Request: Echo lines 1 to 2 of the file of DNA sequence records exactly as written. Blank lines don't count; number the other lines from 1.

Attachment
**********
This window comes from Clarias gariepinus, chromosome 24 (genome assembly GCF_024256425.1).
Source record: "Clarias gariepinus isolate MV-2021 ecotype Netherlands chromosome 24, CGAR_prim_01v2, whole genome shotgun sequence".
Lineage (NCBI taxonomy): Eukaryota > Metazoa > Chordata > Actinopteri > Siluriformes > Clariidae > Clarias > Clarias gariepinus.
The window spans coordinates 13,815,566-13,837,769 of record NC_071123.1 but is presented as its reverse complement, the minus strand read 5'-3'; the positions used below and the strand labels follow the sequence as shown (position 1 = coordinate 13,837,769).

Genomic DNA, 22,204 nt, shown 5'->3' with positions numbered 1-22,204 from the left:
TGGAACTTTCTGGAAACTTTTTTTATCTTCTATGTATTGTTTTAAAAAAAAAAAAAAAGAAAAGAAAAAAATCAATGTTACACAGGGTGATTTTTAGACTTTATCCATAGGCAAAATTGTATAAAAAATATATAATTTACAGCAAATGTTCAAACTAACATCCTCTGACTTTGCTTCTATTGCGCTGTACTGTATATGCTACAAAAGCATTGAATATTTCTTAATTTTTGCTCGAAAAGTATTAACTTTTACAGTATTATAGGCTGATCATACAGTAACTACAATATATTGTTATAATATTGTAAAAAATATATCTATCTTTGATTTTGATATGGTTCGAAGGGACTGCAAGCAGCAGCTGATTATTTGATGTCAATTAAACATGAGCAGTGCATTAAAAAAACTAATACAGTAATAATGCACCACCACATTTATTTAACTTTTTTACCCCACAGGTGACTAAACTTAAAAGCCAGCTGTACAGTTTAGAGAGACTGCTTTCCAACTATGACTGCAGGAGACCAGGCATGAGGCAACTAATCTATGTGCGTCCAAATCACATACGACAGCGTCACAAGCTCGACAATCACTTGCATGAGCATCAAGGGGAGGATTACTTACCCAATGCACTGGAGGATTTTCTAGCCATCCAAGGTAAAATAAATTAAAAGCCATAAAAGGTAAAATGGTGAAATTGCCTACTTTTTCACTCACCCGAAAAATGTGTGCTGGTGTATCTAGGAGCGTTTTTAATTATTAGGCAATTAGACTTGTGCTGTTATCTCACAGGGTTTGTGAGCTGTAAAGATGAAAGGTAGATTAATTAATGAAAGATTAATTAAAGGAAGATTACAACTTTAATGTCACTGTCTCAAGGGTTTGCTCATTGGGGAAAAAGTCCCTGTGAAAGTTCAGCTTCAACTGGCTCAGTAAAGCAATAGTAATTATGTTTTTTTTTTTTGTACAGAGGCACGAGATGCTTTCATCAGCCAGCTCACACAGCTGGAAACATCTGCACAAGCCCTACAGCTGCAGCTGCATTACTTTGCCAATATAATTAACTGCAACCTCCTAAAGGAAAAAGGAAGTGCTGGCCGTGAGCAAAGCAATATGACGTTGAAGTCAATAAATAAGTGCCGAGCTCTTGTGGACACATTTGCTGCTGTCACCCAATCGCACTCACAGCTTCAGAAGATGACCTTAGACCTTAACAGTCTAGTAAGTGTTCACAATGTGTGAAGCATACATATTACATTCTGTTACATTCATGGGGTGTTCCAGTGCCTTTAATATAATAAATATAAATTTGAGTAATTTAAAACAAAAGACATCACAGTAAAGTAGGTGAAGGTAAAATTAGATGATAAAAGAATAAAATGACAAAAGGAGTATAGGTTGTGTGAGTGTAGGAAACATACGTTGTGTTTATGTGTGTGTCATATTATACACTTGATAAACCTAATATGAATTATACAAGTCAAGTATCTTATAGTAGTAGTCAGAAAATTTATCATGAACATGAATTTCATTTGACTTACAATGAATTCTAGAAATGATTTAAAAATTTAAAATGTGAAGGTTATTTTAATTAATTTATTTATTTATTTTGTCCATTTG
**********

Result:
This window comes from Clarias gariepinus, chromosome 24 (genome assembly GCF_024256425.1).
Source record: "Clarias gariepinus isolate MV-2021 ecotype Netherlands chromosome 24, CGAR_prim_01v2, whole genome shotgun sequence".